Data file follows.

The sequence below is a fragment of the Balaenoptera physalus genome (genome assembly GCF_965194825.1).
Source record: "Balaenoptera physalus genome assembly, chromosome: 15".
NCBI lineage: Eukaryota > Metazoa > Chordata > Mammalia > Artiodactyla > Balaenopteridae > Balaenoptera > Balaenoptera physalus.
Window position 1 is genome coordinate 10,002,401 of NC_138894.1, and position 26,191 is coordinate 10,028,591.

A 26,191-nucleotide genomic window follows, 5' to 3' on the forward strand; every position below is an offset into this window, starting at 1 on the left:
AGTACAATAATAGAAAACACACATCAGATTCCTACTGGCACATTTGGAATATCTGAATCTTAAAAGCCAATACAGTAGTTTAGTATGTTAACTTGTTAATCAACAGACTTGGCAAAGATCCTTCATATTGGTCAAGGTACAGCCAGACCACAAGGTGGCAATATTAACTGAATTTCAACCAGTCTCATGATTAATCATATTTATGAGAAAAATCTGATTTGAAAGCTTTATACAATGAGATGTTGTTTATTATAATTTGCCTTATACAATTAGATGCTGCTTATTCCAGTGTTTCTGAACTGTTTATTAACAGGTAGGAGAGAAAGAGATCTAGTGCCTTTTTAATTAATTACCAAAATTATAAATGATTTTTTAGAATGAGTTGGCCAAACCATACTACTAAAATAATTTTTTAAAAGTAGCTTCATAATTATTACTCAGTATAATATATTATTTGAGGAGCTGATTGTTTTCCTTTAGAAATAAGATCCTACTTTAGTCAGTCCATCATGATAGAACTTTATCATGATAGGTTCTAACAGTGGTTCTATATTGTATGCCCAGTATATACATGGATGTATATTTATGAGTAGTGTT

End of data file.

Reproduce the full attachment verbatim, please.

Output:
The sequence below is a fragment of the Balaenoptera physalus genome (genome assembly GCF_965194825.1).
Source record: "Balaenoptera physalus genome assembly, chromosome: 15".
NCBI lineage: Eukaryota > Metazoa > Chordata > Mammalia > Artiodactyla > Balaenopteridae > Balaenoptera > Balaenoptera physalus.
Window position 1 is genome coordinate 10,002,401 of NC_138894.1, and position 26,191 is coordinate 10,028,591.

A 26,191-nucleotide genomic window follows, 5' to 3' on the forward strand; every position below is an offset into this window, starting at 1 on the left:
AGTACAATAATAGAAAACACACATCAGATTCCTACTGGCACATTTGGAATATCTGAATCTTAAAAGCCAATACAGTAGTTTAGTATGTTAACTTGTTAATCAACAGACTTGGCAAAGATCCTTCATATTGGTCAAGGTACAGCCAGACCACAAGGTGGCAATATTAACTGAATTTCAACCAGTCTCATGATTAATCATATTTATGAGAAAAATCTGATTTGAAAGCTTTATACAATGAGATGTTGTTTATTATAATTTGCCTTATACAATTAGATGCTGCTTATTCCAGTGTTTCTGAACTGTTTATTAACAGGTAGGAGAGAAAGAGATCTAGTGCCTTTTTAATTAATTACCAAAATTATAAATGATTTTTTAGAATGAGTTGGCCAAACCATACTACTAAAATAATTTTTTAAAAGTAGCTTCATAATTATTACTCAGTATAATATATTATTTGAGGAGCTGATTGTTTTCCTTTAGAAATAAGATCCTACTTTAGTCAGTCCATCATGATAGAACTTTATCATGATAGGTTCTAACAGTGGTTCTATATTGTATGCCCAGTATATACATGGATGTATATTTATGAGTAGTGTT